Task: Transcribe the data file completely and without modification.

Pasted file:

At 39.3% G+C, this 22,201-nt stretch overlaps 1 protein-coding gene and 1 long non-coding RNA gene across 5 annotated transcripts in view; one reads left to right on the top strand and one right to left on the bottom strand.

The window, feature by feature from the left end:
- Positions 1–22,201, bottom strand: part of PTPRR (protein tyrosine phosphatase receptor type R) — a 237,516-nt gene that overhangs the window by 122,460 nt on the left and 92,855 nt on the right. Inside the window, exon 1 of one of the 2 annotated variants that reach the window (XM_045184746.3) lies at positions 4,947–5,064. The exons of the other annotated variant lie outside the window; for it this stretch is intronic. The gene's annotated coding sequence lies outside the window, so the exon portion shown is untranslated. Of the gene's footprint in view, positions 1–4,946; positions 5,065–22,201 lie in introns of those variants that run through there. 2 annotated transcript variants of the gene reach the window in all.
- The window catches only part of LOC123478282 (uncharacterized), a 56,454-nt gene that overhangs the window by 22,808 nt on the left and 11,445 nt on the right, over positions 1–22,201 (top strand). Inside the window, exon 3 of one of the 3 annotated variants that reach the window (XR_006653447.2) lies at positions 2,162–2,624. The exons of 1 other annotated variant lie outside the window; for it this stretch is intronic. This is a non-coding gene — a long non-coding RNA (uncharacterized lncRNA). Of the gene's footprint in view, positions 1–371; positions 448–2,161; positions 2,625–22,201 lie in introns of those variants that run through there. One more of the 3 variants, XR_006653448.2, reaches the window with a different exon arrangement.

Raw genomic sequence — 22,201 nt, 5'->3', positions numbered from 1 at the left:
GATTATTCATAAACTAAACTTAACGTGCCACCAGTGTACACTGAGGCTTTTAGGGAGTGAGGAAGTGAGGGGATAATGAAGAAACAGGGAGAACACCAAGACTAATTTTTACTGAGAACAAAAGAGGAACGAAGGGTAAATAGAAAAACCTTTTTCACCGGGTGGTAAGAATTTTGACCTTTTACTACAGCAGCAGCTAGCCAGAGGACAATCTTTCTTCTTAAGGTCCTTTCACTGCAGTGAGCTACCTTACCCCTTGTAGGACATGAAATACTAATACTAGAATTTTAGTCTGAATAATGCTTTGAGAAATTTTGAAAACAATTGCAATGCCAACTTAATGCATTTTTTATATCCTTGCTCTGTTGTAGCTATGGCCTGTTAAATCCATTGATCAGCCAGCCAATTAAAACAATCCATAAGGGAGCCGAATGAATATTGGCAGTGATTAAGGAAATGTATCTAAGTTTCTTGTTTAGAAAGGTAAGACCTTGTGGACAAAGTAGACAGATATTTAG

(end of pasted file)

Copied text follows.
At 39.3% G+C, this 22,201-nt stretch overlaps 1 protein-coding gene and 1 long non-coding RNA gene across 5 annotated transcripts in view; one reads left to right on the top strand and one right to left on the bottom strand.

The window, feature by feature from the left end:
- Positions 1–22,201, bottom strand: part of PTPRR (protein tyrosine phosphatase receptor type R) — a 237,516-nt gene that overhangs the window by 122,460 nt on the left and 92,855 nt on the right. Inside the window, exon 1 of one of the 2 annotated variants that reach the window (XM_045184746.3) lies at positions 4,947–5,064. The exons of the other annotated variant lie outside the window; for it this stretch is intronic. The gene's annotated coding sequence lies outside the window, so the exon portion shown is untranslated. Of the gene's footprint in view, positions 1–4,946; positions 5,065–22,201 lie in introns of those variants that run through there. 2 annotated transcript variants of the gene reach the window in all.
- The window catches only part of LOC123478282 (uncharacterized), a 56,454-nt gene that overhangs the window by 22,808 nt on the left and 11,445 nt on the right, over positions 1–22,201 (top strand). Inside the window, exon 3 of one of the 3 annotated variants that reach the window (XR_006653447.2) lies at positions 2,162–2,624. The exons of 1 other annotated variant lie outside the window; for it this stretch is intronic. This is a non-coding gene — a long non-coding RNA (uncharacterized lncRNA). Of the gene's footprint in view, positions 1–371; positions 448–2,161; positions 2,625–22,201 lie in introns of those variants that run through there. One more of the 3 variants, XR_006653448.2, reaches the window with a different exon arrangement.

Raw genomic sequence — 22,201 nt, 5'->3', positions numbered from 1 at the left:
GATTATTCATAAACTAAACTTAACGTGCCACCAGTGTACACTGAGGCTTTTAGGGAGTGAGGAAGTGAGGGGATAATGAAGAAACAGGGAGAACACCAAGACTAATTTTTACTGAGAACAAAAGAGGAACGAAGGGTAAATAGAAAAACCTTTTTCACCGGGTGGTAAGAATTTTGACCTTTTACTACAGCAGCAGCTAGCCAGAGGACAATCTTTCTTCTTAAGGTCCTTTCACTGCAGTGAGCTACCTTACCCCTTGTAGGACATGAAATACTAATACTAGAATTTTAGTCTGAATAATGCTTTGAGAAATTTTGAAAACAATTGCAATGCCAACTTAATGCATTTTTTATATCCTTGCTCTGTTGTAGCTATGGCCTGTTAAATCCATTGATCAGCCAGCCAATTAAAACAATCCATAAGGGAGCCGAATGAATATTGGCAGTGATTAAGGAAATGTATCTAAGTTTCTTGTTTAGAAAGGTAAGACCTTGTGGACAAAGTAGACAGATATTTAG